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Is Arginine a "Magic Bullet" for the Heart?

Champions of a dietary supplement called arginine claim that this naturally occurring amino acid may be the answer to an ailing heart. It appears that for some people with mild hypertension, arginine alone can restore normal blood pressure. The supplement may allow others to cut back on their prescription drugs, reducing or eliminating such side effects as depression and impotence.

But that's not all. According to its proponents, arginine can also lower cholesterol, open clogged arteries, reduce the chest pain of angina, reverse impotence, boost immunity, increase mental acuity, and lessen the complications of diabetes.

How could one supplement accomplish all this? Arginine's purported health benefits may stem from its conversion to nitric oxide (NO) in cells that line the inside of your blood vessels. Nitric oxide is a simple gas and a main ingredient in smog. Ironically, it is also the body's most potent blood vessel expander and main blood pressure regulator. The discovery of nitric oxide's crucial role in heart health earned three American scientists the Nobel Prize for Medicine in 1998.

Helping your heart
In their current book, The Arginine Solution, Drs. Robert Fried and Woodson C. Merrell note that as people age and develop such disorders as hypertension, elevated cholesterol, and atherosclerosis, their ability to make sufficient amounts of nitric oxide from arginine is impaired, contributing to a further decline in their cardiovascular health. Drs. Fried and Merrell contend that increasing one's arginine intake can alleviate various disorders linked to decreased nitric oxide synthesis.

In his own practice, Dr. Merrell, assistant clinical professor at Columbia University Medical School, often includes arginine supplementation in a comprehensive treatment program for such disorders as hypertension, elevated cholesterol, cardiovascular disease, and impotence.

Reducing blood pressure
Several recent studies confirming arginine's antihypertensive effect have piqued public curiosity about this supplement. For example, in a 1998 Italian study, daily oral doses significantly reduced systolic blood pressure in patients with borderline hypertension.

Lowering cholesterol
Arginine also appears to benefit individuals with high cholesterol. In 1997, Stanford researchers showed that in people with elevated cholesterol, arginine reduced the tendency of blood platelets to clump, potentially lessening the risk of heart attacks and strokes. An earlier study at Sinai Hospital in Baltimore found that two weeks of arginine therapy reduced total and LDL ("bad") cholesterol but had no effect on HDL ("good") cholesterol in healthy elderly volunteers.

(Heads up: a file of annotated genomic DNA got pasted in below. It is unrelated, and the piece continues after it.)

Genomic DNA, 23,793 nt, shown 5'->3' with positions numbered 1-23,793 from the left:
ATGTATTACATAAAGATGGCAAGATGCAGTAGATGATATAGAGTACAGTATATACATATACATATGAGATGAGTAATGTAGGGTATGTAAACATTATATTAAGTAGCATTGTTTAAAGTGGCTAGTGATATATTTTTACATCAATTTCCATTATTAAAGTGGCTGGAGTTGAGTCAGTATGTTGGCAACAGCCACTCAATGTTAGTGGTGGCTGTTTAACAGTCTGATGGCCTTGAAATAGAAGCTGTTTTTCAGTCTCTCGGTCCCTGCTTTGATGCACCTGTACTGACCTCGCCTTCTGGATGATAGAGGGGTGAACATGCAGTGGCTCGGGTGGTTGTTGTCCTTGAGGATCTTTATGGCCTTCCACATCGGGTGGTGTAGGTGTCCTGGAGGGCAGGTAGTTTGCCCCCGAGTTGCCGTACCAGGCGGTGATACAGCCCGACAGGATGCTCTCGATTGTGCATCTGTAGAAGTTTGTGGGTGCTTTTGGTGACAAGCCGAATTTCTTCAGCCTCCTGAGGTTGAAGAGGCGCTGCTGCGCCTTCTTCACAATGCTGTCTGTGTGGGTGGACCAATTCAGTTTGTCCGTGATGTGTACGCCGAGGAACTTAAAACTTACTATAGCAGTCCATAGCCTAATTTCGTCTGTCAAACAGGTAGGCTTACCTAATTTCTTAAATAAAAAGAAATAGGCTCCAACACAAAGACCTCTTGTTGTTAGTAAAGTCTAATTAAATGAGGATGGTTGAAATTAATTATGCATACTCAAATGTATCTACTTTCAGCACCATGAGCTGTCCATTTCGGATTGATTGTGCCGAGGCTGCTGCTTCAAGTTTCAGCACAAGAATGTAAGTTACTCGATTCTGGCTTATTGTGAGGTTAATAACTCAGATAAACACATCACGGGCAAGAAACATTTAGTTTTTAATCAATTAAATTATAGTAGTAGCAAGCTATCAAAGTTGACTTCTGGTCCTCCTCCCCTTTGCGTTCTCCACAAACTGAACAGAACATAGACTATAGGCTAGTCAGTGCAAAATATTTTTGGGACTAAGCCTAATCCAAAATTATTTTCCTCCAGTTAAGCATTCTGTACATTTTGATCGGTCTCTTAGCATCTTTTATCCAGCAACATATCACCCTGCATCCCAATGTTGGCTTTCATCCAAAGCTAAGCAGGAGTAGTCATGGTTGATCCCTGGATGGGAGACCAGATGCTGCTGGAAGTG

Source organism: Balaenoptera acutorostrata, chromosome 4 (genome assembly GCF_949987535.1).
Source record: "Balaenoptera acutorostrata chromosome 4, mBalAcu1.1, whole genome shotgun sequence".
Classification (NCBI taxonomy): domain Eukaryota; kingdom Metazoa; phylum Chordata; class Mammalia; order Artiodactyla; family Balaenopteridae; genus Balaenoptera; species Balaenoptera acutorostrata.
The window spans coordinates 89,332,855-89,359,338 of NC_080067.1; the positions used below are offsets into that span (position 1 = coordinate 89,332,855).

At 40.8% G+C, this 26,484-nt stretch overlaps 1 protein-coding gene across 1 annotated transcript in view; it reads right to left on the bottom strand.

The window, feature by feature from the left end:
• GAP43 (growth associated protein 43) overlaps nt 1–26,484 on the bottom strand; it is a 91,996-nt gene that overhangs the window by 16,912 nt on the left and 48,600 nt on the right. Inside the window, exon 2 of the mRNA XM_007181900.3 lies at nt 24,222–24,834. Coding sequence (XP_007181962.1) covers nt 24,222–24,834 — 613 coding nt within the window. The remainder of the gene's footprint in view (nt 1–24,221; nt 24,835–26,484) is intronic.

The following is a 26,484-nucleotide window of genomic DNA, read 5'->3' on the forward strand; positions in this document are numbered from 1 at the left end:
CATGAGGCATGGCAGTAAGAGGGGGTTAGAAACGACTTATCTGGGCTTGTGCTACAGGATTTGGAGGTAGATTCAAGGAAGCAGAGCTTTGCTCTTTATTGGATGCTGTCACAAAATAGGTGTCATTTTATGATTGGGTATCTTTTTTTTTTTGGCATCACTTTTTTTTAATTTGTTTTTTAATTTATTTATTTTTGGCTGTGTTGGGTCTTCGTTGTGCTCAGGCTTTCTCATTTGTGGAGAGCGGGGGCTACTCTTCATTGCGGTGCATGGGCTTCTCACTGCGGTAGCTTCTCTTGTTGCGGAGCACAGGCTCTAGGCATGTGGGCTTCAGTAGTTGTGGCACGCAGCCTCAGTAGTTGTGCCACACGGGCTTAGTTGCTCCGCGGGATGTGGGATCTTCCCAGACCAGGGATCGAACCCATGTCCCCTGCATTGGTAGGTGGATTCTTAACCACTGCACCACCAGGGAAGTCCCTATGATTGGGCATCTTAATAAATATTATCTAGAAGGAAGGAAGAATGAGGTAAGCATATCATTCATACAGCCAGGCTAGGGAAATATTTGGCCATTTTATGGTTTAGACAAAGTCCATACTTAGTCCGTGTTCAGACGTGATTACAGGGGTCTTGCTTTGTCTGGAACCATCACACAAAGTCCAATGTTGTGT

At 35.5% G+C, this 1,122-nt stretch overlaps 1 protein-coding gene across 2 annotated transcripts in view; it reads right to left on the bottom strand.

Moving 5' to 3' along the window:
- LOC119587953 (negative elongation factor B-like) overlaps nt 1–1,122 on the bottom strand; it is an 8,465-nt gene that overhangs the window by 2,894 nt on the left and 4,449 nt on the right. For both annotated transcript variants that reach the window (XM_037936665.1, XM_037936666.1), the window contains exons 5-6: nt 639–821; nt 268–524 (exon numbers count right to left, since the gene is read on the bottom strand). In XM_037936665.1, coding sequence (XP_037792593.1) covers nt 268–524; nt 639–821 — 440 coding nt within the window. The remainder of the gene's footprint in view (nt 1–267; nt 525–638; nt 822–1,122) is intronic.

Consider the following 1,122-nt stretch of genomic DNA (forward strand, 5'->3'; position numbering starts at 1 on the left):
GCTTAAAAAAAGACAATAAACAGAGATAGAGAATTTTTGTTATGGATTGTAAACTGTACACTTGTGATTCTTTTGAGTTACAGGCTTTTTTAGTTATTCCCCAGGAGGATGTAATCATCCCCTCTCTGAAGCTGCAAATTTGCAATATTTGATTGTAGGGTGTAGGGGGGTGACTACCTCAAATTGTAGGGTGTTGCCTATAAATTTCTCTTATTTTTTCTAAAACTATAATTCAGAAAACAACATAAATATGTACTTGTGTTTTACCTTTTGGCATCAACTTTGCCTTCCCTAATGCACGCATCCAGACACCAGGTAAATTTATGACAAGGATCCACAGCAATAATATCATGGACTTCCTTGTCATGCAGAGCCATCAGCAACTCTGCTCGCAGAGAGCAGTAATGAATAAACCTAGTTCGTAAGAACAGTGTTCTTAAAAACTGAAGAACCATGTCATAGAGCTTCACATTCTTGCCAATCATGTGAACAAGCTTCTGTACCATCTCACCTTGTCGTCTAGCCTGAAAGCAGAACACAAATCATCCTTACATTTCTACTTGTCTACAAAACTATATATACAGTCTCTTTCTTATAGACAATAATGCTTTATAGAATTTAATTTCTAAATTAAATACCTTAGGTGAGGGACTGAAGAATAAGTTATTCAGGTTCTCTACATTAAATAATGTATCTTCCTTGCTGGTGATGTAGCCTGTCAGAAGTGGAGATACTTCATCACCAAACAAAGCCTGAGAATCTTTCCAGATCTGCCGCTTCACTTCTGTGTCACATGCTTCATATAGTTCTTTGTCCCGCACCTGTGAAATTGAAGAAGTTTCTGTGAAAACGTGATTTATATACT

Relieving angina
A 1998 Mayo Clinic study found that patients with early heart disease who took arginine supplements for six months had better blood flow to the heart and less angina compared with a placebo group. And Polish scientists showed that arginine increased the exercise capacity of patients with angina who had had a heart attack.

Improving function in heart disease
Arginine apparently can also help people with heart failure or blood vessel disease. For instance, University of Minnesota researchers reported that taking arginine for six weeks improved blood flow and walking distance in people with heart failure, and a 1998 German study found that it helped those with severe intermittent claudication (leg pain associated with atherosclerosis of arteries in the leg).

Other potential benefits
Preliminary evidence suggests that the supplement may also boost immunity, reverse impotence, and forestall many of the complications of diabetes. For example, it is known that the immune system can kill infectious microbes, from Salmonella to Chlamydia, by emitting a puff of nitric oxide. Several studies have now shown that arginine supplements can activate the immune system and spur wound healing after surgery or trauma.

In addition, impaired nitric oxide production has been identified as a factor in impotence, and arginine has been reported to restore erectile function in some men.

Finally, arginine blood levels are often reduced in diabetes, and some evidence suggests that arginine can slow the progression of atherosclerosis in those with the disease. It should not, however, be taken by people with diabetic retinopathy.

As with any product, caution is advised. You should probably avoid arginine if you are taking Viagra or nitroglycerin, because these drugs also widen blood vessels. There is a theoretical risk that it might worsen some conditions, such as migraines, rheumatoid arthritis, Crohn's disease, kidney disease, cirrhosis, and breast cancer, particularly at higher than recommended doses. But overall, arginine is generally considered very safe. Consult your doctor before taking it.

Suggested dose:
Arginine is sold as L-arginine, the naturally occurring form of the amino acid. Begin with 1 gram 3 times a day, taken morning, noon, and night. Results should begin to appear in a month or two. If needed, increase the daily dose to a maximum of 6 grams (in three divided doses). Ingest with carbohydrates rather than protein, which can hinder absorption. Because arginine can interfere with the action of lysine, another amino acid and an effective herpes virus fighter, Dr. Merrell recommends that those at risk for cold sores or genital herpes also take the amino acid lysine (500 mg) daily.

Further reading:
Robert Fried, Ph.D., and Woodson C. Merrell, M.D., The Arginine Solution (Warner Books, 1999)

Date Published: 11/08/2000
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